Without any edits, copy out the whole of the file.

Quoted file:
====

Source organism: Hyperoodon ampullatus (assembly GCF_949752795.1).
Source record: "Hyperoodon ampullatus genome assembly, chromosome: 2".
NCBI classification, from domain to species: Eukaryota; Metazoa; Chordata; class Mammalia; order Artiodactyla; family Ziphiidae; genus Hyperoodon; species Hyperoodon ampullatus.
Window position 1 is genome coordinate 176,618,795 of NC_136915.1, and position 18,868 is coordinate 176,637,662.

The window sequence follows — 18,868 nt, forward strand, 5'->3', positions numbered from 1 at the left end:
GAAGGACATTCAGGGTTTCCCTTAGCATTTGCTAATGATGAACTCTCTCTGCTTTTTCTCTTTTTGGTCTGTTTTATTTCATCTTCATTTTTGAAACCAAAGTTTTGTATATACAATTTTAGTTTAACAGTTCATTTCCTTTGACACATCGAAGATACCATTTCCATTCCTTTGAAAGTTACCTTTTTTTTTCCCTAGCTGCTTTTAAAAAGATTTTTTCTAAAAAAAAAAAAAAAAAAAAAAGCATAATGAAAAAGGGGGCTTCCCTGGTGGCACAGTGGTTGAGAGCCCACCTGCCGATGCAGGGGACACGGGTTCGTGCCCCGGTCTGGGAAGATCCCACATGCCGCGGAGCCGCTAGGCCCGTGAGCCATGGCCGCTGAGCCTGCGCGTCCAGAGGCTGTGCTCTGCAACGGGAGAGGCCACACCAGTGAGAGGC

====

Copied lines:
Source organism: Hyperoodon ampullatus (assembly GCF_949752795.1).
Source record: "Hyperoodon ampullatus genome assembly, chromosome: 2".
NCBI classification, from domain to species: Eukaryota; Metazoa; Chordata; class Mammalia; order Artiodactyla; family Ziphiidae; genus Hyperoodon; species Hyperoodon ampullatus.
Window position 1 is genome coordinate 176,618,795 of NC_136915.1, and position 18,868 is coordinate 176,637,662.

The window sequence follows — 18,868 nt, forward strand, 5'->3', positions numbered from 1 at the left end:
GAAGGACATTCAGGGTTTCCCTTAGCATTTGCTAATGATGAACTCTCTCTGCTTTTTCTCTTTTTGGTCTGTTTTATTTCATCTTCATTTTTGAAACCAAAGTTTTGTATATACAATTTTAGTTTAACAGTTCATTTCCTTTGACACATCGAAGATACCATTTCCATTCCTTTGAAAGTTACCTTTTTTTTTCCCTAGCTGCTTTTAAAAAGATTTTTTCTAAAAAAAAAAAAAAAAAAAAAAGCATAATGAAAAAGGGGGCTTCCCTGGTGGCACAGTGGTTGAGAGCCCACCTGCCGATGCAGGGGACACGGGTTCGTGCCCCGGTCTGGGAAGATCCCACATGCCGCGGAGCCGCTAGGCCCGTGAGCCATGGCCGCTGAGCCTGCGCGTCCAGAGGCTGTGCTCTGCAACGGGAGAGGCCACACCAGTGAGAGGC